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Stephen Drinkwater; John Eade; Michal Garapich (2006)
Publisher: Institute for the Study of Labor (IZA) Bonn
Types: Research
Subjects: Migration, EU Enlargement, Labour Market Outcomes
jel: jel:F22, jel:J61
ddc: ddc:330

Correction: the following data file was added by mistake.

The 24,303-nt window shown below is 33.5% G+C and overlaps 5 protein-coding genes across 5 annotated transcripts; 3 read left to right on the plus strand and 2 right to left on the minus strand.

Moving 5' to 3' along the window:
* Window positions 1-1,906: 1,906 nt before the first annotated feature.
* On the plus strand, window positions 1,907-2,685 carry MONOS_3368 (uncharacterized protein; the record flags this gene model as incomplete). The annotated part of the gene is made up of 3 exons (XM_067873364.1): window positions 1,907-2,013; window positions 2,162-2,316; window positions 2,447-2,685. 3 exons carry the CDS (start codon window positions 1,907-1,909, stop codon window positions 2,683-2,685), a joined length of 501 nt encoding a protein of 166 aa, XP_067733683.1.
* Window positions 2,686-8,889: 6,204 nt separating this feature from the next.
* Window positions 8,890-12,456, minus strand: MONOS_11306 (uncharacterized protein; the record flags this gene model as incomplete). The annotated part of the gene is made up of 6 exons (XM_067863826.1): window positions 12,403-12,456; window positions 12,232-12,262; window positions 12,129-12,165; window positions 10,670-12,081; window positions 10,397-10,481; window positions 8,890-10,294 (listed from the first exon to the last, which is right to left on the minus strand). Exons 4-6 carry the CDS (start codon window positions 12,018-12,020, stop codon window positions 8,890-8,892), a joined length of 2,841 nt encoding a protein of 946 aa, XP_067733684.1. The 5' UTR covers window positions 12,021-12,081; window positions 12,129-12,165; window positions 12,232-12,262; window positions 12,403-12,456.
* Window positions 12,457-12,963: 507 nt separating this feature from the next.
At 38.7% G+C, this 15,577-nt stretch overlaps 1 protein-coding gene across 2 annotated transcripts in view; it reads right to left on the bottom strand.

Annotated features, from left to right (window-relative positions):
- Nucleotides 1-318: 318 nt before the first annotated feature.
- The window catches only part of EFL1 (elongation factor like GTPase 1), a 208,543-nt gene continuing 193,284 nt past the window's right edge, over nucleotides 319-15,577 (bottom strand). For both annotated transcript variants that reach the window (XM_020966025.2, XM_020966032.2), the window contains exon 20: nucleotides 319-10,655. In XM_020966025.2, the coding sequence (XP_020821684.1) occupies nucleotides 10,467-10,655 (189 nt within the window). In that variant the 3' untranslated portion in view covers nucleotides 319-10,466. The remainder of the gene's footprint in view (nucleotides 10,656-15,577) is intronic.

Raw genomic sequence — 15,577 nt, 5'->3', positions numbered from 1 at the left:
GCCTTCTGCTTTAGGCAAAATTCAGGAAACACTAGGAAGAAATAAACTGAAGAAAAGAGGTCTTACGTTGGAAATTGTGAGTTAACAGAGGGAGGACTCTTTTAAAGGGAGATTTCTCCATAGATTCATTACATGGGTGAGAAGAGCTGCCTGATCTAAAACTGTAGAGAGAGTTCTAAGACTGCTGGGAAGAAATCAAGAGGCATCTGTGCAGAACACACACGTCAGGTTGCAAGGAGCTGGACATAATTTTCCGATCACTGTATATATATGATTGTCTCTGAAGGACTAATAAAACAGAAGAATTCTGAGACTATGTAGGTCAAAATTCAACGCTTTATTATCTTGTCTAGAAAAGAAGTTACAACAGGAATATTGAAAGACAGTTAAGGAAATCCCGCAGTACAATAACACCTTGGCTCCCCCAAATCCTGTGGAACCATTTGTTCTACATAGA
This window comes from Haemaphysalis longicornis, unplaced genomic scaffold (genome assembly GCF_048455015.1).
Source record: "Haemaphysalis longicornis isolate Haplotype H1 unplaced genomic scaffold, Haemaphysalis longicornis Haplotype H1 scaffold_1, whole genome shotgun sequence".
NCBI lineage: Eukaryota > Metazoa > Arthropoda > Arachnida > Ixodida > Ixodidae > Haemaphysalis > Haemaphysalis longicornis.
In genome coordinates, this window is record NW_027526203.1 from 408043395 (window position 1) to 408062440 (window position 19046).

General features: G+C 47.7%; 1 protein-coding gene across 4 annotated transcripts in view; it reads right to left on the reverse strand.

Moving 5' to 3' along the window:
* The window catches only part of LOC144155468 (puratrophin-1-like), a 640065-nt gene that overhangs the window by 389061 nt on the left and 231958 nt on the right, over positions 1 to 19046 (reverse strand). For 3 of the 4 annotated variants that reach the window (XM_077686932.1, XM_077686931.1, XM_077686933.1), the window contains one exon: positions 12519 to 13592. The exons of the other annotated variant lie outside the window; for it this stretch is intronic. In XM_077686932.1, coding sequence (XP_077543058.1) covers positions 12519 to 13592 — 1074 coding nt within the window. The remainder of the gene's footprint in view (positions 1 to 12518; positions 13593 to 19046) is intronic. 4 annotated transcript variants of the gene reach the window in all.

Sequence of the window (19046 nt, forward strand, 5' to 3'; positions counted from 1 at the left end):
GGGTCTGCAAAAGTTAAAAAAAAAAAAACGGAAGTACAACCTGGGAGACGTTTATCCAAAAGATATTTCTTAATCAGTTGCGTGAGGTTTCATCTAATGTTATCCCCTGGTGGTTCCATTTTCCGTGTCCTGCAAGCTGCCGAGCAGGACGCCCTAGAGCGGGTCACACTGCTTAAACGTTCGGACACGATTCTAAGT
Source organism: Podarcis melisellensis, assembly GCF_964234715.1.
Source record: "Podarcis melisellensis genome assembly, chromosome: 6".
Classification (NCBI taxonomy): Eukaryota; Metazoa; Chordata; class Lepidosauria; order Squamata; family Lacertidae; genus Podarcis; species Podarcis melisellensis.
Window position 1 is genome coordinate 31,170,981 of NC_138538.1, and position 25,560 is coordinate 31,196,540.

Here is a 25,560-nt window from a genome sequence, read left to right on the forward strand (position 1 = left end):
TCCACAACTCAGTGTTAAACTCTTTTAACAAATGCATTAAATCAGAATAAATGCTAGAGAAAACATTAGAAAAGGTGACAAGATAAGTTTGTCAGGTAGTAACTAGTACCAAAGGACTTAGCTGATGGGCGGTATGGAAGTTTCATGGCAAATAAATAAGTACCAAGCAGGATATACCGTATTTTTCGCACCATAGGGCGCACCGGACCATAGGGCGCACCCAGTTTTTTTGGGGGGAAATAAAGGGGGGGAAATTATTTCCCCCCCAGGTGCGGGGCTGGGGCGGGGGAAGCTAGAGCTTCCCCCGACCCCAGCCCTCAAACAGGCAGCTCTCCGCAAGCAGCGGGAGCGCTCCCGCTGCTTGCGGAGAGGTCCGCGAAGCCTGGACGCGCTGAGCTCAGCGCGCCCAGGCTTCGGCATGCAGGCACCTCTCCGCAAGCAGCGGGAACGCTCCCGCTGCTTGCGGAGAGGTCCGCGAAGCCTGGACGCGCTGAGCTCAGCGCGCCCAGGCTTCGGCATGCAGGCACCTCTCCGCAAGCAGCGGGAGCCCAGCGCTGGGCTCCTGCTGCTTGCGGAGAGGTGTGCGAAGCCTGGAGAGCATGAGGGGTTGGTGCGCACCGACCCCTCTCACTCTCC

The UK was one of only three countries to allow migrants from accession countries to enter their labour markets more or less without restriction following EU enlargement in May 2004. Therefore, it is important to establish the characteristics and labour market performance of migrants from these countries who have subsequently entered the UK. We principally analyse Labour Force Survey data to compare the labour market outcomes of recent migrants from Poland and other accession countries to those of earlier migrant cohorts from these countries as well as to those of other recent migrants to the UK. We find that the majority of post-enlargement migrants from accession countries have found employment in low paying jobs, despite some (especially Poles) having relatively high levels of education. It follows that recent Polish migrants typically have lower returns to their education than other recent arrivals. Migrants from the new entrants who arrived immediately prior to enlargement possess similar characteristics and labour market outcomes, apart from having a higher propensity to be self-employed. These results are discussed in the context of policy changes, migration strategies, assimilation effects and possible impacts on the sending countries.
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